2014-2015 Archives: Surveying and Access

This page includes information from 2014 and 2015.  For current information on survey and access, see our Surveying and Access page.

“Intent to Enter Notices” for Alternate Routes – April 12 2015 Update

Many landowners on the “Alternate Routes” are starting to receive ACP/Dominion’s “Intent to Enter” notice, to enter “on or after April 27.”

They sent this to you because it is a necessary step to comply with 56-49.01, the “survey without permission” statute. It does NOT indicate that they are coming on to your property no matter what you say or do or that they did not receive your denial of entry, or that your denial was ineffective. Of course, the previous sentence only pertains if you sent a denial and received the green slip that proves that they received it. We fully expected them to send you this notice, regardless of your previous actions.

So, what should you do now?

If you have your green slip, you can prove they received your denial if it were to come to pressing charges for trespassing. You probably don’t need to do anything.  If you have not yet denied permission, of course, via certified, return receipt mail it is not too late to do so (See number 3 below).

Still, if you aren’t home when they come to your house, your green slip won’t do you much good. To help ensure they won’t come, you can do a couple of things:

  1. Call the call center telephone number in the letter and tell the operator you want someone to call you back to verify your “do not survey” request is on file with them. When someone calls you back tell them you have your previous letter to them and Dominions return receipt next to your door along with the Sheriff’s number 434-263-7050. Dominion said they would not enter our property without our permission until they have a court order and they do not have a court order. This is Dominion’s stated policy, by the way, bottom of second page: https://www.dom.com/library/domcom/pdfs/gas-transmission/atlantic-coast-pipeline/acp-faq-landowners.pdf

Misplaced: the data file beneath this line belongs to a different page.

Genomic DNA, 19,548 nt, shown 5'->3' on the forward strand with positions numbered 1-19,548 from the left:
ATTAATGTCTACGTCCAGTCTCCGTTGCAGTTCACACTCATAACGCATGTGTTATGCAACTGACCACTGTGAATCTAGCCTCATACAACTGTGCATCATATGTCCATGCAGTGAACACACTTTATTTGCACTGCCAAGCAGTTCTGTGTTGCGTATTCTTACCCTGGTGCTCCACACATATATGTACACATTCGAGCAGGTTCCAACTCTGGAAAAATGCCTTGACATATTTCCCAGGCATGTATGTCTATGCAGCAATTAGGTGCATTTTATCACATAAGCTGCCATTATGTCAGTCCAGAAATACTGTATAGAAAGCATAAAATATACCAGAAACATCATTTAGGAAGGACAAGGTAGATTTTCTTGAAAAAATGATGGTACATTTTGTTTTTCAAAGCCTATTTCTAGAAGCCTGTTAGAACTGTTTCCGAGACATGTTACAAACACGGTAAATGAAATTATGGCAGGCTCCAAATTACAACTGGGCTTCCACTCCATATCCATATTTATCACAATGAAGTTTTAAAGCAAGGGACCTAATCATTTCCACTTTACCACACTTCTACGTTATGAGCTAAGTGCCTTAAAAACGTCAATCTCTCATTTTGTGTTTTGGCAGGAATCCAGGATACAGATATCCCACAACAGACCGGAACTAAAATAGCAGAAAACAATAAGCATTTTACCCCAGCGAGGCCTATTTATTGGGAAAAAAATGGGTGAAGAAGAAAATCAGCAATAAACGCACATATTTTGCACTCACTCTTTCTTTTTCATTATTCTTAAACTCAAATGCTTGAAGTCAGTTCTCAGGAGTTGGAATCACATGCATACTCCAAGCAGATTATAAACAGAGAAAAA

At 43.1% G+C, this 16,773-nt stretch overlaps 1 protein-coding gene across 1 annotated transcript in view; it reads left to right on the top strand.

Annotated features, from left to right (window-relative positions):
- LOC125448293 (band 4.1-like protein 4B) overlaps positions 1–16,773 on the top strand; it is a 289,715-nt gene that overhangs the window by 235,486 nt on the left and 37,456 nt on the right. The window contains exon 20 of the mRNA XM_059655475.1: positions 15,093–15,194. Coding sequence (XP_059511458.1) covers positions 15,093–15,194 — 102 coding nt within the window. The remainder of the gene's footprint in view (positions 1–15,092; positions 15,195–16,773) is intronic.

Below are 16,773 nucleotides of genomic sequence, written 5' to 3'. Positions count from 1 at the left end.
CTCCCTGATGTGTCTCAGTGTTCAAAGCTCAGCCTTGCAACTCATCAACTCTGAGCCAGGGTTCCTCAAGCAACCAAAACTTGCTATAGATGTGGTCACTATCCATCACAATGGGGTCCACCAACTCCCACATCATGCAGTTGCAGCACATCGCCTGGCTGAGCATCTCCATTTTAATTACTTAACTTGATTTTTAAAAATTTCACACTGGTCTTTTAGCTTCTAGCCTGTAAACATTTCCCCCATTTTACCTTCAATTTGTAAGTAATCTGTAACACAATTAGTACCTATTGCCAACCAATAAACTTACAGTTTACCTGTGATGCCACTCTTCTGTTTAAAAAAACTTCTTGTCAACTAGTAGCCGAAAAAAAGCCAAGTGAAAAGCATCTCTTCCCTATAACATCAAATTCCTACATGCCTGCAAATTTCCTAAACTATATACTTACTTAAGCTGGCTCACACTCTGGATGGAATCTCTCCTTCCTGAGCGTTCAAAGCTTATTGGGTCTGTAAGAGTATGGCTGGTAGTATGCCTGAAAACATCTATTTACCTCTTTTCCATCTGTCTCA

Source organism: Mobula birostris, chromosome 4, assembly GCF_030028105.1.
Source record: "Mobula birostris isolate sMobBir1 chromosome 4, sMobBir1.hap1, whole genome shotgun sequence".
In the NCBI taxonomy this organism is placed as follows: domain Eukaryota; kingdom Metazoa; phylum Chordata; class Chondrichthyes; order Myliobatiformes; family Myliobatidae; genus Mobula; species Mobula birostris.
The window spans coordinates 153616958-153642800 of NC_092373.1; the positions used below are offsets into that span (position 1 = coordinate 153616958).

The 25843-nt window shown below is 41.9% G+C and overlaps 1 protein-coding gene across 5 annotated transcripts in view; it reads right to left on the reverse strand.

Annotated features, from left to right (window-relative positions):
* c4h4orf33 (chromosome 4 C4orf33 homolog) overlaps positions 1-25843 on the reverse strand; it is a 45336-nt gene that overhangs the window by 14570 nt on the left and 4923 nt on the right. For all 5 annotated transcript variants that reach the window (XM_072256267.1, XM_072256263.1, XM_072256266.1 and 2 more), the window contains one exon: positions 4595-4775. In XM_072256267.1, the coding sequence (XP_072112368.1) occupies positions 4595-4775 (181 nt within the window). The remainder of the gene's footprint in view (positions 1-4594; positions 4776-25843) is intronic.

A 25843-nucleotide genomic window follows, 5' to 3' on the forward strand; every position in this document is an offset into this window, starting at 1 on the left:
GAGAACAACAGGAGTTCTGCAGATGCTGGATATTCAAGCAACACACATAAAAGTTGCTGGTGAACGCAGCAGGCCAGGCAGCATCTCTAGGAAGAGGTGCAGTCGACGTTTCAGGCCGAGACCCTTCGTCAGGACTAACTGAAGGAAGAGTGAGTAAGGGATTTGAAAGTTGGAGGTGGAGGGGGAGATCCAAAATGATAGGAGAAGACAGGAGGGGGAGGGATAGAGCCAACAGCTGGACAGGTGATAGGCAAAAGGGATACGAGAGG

2. Call the lead Right of Way agent for Nelson, Jeff Arrington, 304-308-1621, and tell him the same.
  3. Send them another certified, return receipt letter reiterating your denial for access for any reason. You can see an example denial letter here: http://friendsofnelson.com/dominion-admits-to-clerical-error/

It’s hard to know the best address to send your second denial to. Friends of Nelson suggests you send one denial to the return address on the letter, and a second to Jamie Burton, Lease & ROW, P.O. Box 2450, Clarksburg, WV 26301. This second address is the one they gave us before for Jamie Burton. It is also an address we have seen consistently applied (with three different names now) to surveyors hired by Dominion.

Remember those No Trespassing signs! Friends of Nelson’s Facebook page has one you can download, print, and put in a plastic sleeve if you would like (scroll down to the April 12 post): https://www.facebook.com/No.Nelson.Pipeline?ref=hl